Originalism is an important school of constitutional interpretation and an important field of study. Legal and public debates regularly contain originalist arguments or criticisms of originalism. To use these arguments, lawyers and citizens must weigh the merits of a variety of originalist theories. Prerequisite: a course in constitutional law. The introductory session will provide an overview of the historical factors of racial segregation in Chicago, as well as the major contemporary racial, socioeconomic, administrative, and political dynamics in the city. Following this introductory meeting, each subsequent session is chaired by a different faculty member and focuses on examining how key laws, policies, and legal institutions in a particular area of law create or exacerbate the social ills associated with racial segregation. In previous years, meetings have focused on criminal law, policing, environmental justice, human rights, corporate law, education and housing. Each session presents a bespoke blend of legal doctrine, interdisciplinary perspectives, and practical perspectives on how law and legal institutions make amends or reinforce a particular social challenge in Chicago today. Many sessions will include either a competency-based component to present how the law works in reality, or a guest speaker to convey the real impact of legal institutions on a community. This year we will follow a similar format, but we will focus on last year`s events. This course examines important topics and interpretations in the history of American law and legal institutions from early Republic to Reconstruction. Among the topics to be discussed are the change of ideas on the Constitution; relations between the Federation and the Länder; the role of federal courts; belonging and citizenship; slavery and race; the Indian Withdrawal and Federal Relations with Aboriginal Peoples Act; and the constitutional and legal consequences of civil war and reconstruction.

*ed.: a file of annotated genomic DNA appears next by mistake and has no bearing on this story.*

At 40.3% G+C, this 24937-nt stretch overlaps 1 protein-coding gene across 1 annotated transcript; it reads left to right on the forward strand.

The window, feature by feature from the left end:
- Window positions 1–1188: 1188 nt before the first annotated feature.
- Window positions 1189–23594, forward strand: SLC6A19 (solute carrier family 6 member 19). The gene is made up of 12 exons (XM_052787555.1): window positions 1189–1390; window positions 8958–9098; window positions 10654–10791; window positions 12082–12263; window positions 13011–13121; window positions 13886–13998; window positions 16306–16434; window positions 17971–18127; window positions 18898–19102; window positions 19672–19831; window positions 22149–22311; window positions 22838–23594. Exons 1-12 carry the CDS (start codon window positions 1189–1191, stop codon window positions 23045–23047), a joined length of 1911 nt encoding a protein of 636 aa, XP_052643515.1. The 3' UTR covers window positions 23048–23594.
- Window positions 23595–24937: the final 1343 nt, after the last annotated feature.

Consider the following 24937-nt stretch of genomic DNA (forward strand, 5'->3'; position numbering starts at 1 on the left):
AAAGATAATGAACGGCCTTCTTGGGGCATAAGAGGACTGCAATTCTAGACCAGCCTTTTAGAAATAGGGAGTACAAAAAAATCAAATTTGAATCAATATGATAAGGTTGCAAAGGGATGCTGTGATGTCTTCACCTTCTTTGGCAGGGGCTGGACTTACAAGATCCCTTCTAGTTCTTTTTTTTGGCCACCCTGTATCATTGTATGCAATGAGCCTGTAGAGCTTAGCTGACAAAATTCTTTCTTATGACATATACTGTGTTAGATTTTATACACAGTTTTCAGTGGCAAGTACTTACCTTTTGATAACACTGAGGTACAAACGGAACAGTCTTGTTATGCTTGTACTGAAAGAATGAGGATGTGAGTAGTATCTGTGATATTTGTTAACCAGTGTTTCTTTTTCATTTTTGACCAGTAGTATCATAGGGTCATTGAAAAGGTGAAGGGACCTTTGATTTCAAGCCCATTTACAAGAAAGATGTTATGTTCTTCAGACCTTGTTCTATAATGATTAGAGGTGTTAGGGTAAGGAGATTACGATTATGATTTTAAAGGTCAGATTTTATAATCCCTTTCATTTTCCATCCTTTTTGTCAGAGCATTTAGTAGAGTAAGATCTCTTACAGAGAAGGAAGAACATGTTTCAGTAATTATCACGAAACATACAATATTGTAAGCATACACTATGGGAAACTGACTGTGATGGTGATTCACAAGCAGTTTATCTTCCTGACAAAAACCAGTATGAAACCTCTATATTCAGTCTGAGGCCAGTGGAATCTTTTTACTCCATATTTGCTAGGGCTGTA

The student`s grade is based on a final exam. This course starts the week of January 4, 2021. modern history and historiography of South Asia; postcolonial studies; theory and history; Globalization; Climate Change and Human History This seminar examines the history of American federalism, both as a constitutional value and as a product of intellectual history, from its modern European precursors to the American Civil War. Topics include the legal and political organization of the colonies and the British Empire; early U.S. federal experiments; the American Revolution and the Articles of Confederation; drafting and ratification of the Constitution; the cancellation crisis; Secession; and civil war. Readings will come from primary historical sources, secondary sources in history and law, political theory and cases. Grades are based on a series of short answers and a classroom presentation. Students who wish to take the seminar for three credits must write an additional short research paper of 10 to 15 pages in addition to the rest of the course. Participation can be taken into account in the final ranking. This course covers two separate legal entities relating to the 565 federally recognized Native American tribes in the United States. First, we will examine the law that governs the relationship between non-tribal law and tribal law. It is the law of treaties, federal jurisdiction and sovereignty.